Book Review

The Secret of Half-Arsed Parenting: Raising kids with half the guilt and twice the joy

Dr Susie O’Brien

Murdoch Books  RRP $32.99

The Secret of Half-Arsed Parenting is a readable ‘how-to’ guide to raising kids to live, survive and thrive as grown-ups – without crumbling at the first whiff of adult responsibility, resorting to therapy or packing themselves chock-full of anti-depressants.  

A book such as this has been a long time coming. After all, it’s about time modern parenting received a metaphorical slap to remind those enslaved by their entitled and over-indulged offspring that the whole point of parenthood is to bring up adults, not children.

On the surface, Dr Susie O’Brien’s first book is a hilarious takedown of the sometimes idiotic, irrational and indulgent ideology that has pervaded the modern parenting zeitgeist, and the so-called ‘experts’ and narcissistic social media goddesses who inflame it. Delve a little deeper, however, and The Secret of half-arsed Parenting is a credentialled, well-researched and sober assessment of a generation of obsessive and infatuated parents who, in viewing their cookie-cutter child as extraordinary, are potentially sabotaging that child’s future happiness not to mention society’s well-being.

‘We are pushover parents raising a generation of pampered, privileged children,’ O’Brien warns.

With a PhD in Education, Herald Sun journalist and columnist and – most significantly – solo, full-time working mum of three, O’Brien interweaves personal anecdotes with national and internationally published, peer-reviewed research to question the current epidemic of poor parenting choices.

From the reality of early motherhood, monster toddlers and pampered brats; to the puerile and pointless mummy wars; to not saying ‘no’; to detached dads; anxious and scheduled children; to avoiding failure; to being too scared to stand up to your own 11-year-old, O’Brien uses humour to unleash on the very things that are undermining the ability of our next generation to be functioning, contributing members of society. She nails the parental pariahs who think their children are always right, regardless of the facts, and who spend their time orchestrating their child’s friendships and lives. How does that help later, when said child is 24 years old, can’t take instructions in a workplace and hasn’t the first clue about how to get along with colleagues?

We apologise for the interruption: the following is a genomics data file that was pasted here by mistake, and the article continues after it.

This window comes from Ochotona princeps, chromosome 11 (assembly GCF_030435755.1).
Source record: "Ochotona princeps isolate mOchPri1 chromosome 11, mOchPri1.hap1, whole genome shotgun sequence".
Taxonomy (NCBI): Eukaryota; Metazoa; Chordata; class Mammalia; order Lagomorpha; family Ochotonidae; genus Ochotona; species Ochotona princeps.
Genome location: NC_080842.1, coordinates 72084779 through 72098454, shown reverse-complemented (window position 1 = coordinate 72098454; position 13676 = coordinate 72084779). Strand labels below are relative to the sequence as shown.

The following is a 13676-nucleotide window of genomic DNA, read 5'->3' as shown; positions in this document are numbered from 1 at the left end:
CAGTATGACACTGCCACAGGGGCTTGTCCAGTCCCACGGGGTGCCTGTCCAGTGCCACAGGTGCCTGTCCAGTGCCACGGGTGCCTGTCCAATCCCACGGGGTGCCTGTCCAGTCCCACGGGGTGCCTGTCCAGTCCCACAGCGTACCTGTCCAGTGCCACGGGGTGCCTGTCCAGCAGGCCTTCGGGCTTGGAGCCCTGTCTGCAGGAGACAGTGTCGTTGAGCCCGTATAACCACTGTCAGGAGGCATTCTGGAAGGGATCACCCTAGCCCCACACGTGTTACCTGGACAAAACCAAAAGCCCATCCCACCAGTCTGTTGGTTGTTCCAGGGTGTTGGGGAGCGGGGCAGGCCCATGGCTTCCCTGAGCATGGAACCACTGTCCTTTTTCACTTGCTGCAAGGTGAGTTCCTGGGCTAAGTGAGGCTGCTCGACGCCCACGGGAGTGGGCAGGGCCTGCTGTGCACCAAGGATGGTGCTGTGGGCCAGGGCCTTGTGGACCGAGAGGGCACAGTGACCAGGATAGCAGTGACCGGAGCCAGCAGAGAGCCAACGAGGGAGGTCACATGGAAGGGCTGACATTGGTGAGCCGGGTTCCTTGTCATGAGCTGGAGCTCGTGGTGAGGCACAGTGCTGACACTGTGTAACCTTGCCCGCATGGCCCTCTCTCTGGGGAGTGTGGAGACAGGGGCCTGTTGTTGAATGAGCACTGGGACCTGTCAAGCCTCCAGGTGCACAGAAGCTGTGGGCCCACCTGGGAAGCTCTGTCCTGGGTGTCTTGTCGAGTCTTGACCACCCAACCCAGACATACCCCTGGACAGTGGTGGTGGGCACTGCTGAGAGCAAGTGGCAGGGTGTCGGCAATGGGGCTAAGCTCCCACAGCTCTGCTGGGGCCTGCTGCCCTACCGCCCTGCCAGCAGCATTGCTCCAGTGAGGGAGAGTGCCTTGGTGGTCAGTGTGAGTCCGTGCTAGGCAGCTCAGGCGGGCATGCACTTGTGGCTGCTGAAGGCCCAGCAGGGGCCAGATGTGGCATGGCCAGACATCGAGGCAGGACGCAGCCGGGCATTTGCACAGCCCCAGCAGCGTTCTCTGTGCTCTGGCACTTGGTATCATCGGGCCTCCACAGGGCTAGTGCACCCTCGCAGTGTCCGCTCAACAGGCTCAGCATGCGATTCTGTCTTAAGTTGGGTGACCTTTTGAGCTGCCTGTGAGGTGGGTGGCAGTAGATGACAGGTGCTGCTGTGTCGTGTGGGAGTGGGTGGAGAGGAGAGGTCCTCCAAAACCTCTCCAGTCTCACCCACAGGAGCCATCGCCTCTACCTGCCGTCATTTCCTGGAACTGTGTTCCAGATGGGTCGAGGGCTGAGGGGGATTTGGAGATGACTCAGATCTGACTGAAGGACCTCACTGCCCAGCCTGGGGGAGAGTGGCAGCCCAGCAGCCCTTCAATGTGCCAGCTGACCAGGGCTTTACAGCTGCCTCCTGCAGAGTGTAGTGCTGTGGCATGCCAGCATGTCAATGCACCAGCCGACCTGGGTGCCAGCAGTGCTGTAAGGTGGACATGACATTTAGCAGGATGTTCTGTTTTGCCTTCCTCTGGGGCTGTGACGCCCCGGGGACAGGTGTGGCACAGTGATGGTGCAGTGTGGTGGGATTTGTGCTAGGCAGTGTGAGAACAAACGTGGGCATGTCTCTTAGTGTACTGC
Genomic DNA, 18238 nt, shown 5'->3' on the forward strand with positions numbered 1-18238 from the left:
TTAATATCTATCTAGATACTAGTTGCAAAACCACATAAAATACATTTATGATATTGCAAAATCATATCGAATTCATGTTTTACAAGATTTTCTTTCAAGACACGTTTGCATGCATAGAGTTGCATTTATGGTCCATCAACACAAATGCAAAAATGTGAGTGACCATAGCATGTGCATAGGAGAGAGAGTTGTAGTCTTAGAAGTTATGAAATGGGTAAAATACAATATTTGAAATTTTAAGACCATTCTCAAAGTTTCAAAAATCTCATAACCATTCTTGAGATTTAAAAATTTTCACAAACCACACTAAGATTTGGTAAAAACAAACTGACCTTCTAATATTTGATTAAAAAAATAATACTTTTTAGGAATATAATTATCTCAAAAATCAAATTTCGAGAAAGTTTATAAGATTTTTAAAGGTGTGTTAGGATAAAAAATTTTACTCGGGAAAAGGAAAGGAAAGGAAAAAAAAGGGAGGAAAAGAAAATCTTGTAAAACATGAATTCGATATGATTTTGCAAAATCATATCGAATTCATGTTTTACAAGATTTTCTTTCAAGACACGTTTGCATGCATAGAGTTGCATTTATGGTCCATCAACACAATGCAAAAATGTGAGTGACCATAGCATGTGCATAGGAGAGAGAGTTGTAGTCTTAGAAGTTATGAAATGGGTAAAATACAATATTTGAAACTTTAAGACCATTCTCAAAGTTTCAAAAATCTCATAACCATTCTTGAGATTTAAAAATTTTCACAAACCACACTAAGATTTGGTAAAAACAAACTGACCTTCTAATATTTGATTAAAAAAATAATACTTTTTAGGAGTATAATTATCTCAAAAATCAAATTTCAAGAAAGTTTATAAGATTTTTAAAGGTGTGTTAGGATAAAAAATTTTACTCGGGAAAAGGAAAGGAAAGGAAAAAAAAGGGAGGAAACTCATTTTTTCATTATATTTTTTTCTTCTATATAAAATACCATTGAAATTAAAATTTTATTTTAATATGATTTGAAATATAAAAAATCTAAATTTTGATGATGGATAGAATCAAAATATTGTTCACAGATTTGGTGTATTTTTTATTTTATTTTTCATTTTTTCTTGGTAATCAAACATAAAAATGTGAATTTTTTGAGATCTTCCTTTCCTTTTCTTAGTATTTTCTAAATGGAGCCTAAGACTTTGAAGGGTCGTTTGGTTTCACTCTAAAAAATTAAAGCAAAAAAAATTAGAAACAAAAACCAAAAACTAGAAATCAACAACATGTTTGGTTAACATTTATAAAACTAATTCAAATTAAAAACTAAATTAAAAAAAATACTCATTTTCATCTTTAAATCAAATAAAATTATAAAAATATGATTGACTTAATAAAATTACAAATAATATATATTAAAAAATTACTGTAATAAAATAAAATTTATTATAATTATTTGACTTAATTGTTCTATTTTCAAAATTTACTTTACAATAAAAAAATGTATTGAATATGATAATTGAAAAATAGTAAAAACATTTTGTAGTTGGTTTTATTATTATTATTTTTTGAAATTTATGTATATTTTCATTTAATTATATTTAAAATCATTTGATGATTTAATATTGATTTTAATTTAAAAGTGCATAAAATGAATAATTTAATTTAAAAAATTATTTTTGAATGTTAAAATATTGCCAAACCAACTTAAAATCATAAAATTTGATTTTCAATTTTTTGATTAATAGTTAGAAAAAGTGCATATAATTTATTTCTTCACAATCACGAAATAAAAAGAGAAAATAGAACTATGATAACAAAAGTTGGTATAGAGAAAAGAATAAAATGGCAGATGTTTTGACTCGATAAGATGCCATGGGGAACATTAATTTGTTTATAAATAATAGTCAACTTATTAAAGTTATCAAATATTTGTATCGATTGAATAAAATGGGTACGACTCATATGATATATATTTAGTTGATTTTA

Or those of the gifted child who believe their precious offspring is way too smart to be bound by the normal conventions of behaviour, schoolwork or friendships. Yep, good luck kid, when you get sacked from your future job for trying to make your boss understand that your particular genius means that a 9am start just doesn’t work for you.

O’Brien argues that it is the half-arsed parents who are the ones doing right by their kids’ and our community. That, by letting kids fail, and hurt and be scared and bored, by not handing opportunities over on a solid-silver-platter-being-flown-by-miniature-rainbowed-unicorns or by not making the child the centre of their universe, the half-arsed parents are establishing individuals who are more likely to have successful, contented lives.

Whether a hyper or half-arsed parent, this book is a light and soul-cleansing read that will help strip off years of pent-up guilt and chip away at those embedded feelings of inadequacy. 

For us on the ‘half-arsed’ end of the spectrum, who collapse into bed every night grateful the children are not only asleep but still alive, it is cathartic and reaffirming. 

For those on the hyper end who need help to let it go, O’Brien will take your hand and show you how it’s done. In a nutshell: ‘Cut corners, diminish expectations and underwhelm your loved ones at every opportunity.’  

O’Brien comprehensively sets it all out.  

In doing half as much for your kids, introducing a bit of benign neglect and dropping ludicrous standards, parents can more easily succeed in one of their primary functions, which is to deliver well-rounded, self-aware, resilient, empathetic, and hopefully humorous adults to the world.

Katherine Towers is a freelance journalist, speech writer and communications specialist.

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